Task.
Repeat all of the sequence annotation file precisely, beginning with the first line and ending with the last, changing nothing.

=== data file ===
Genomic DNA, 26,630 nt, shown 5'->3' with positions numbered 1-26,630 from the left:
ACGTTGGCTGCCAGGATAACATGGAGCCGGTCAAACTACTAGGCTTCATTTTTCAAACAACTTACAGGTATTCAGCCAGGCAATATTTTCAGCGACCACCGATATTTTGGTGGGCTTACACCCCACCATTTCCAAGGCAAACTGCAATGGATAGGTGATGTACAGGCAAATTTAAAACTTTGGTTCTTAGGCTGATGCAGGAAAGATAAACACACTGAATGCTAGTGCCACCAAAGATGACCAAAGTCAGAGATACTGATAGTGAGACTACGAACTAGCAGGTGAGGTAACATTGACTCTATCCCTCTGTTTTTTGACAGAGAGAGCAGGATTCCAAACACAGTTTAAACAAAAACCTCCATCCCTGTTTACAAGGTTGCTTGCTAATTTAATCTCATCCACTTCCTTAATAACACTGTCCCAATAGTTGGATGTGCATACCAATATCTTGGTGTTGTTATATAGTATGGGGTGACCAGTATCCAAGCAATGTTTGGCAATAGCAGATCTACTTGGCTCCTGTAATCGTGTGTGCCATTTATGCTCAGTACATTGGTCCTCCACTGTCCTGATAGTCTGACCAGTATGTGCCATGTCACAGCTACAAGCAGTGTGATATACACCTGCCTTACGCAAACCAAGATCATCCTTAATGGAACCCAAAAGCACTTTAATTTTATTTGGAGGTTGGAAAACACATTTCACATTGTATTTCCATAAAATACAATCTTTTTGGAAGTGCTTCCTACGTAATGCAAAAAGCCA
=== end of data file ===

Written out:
Genomic DNA, 26,630 nt, shown 5'->3' with positions numbered 1-26,630 from the left:
ACGTTGGCTGCCAGGATAACATGGAGCCGGTCAAACTACTAGGCTTCATTTTTCAAACAACTTACAGGTATTCAGCCAGGCAATATTTTCAGCGACCACCGATATTTTGGTGGGCTTACACCCCACCATTTCCAAGGCAAACTGCAATGGATAGGTGATGTACAGGCAAATTTAAAACTTTGGTTCTTAGGCTGATGCAGGAAAGATAAACACACTGAATGCTAGTGCCACCAAAGATGACCAAAGTCAGAGATACTGATAGTGAGACTACGAACTAGCAGGTGAGGTAACATTGACTCTATCCCTCTGTTTTTTGACAGAGAGAGCAGGATTCCAAACACAGTTTAAACAAAAACCTCCATCCCTGTTTACAAGGTTGCTTGCTAATTTAATCTCATCCACTTCCTTAATAACACTGTCCCAATAGTTGGATGTGCATACCAATATCTTGGTGTTGTTATATAGTATGGGGTGACCAGTATCCAAGCAATGTTTGGCAATAGCAGATCTACTTGGCTCCTGTAATCGTGTGTGCCATTTATGCTCAGTACATTGGTCCTCCACTGTCCTGATAGTCTGACCAGTATGTGCCATGTCACAGCTACAAGCAGTGTGATATACACCTGCCTTACGCAAACCAAGATCATCCTTAATGGAACCCAAAAGCACTTTAATTTTATTTGGAGGTTGGAAAACACATTTCACATTGTATTTCCATAAAATACAATCTTTTTGGAAGTGCTTCCTACGTAATGCAAAAAGCCA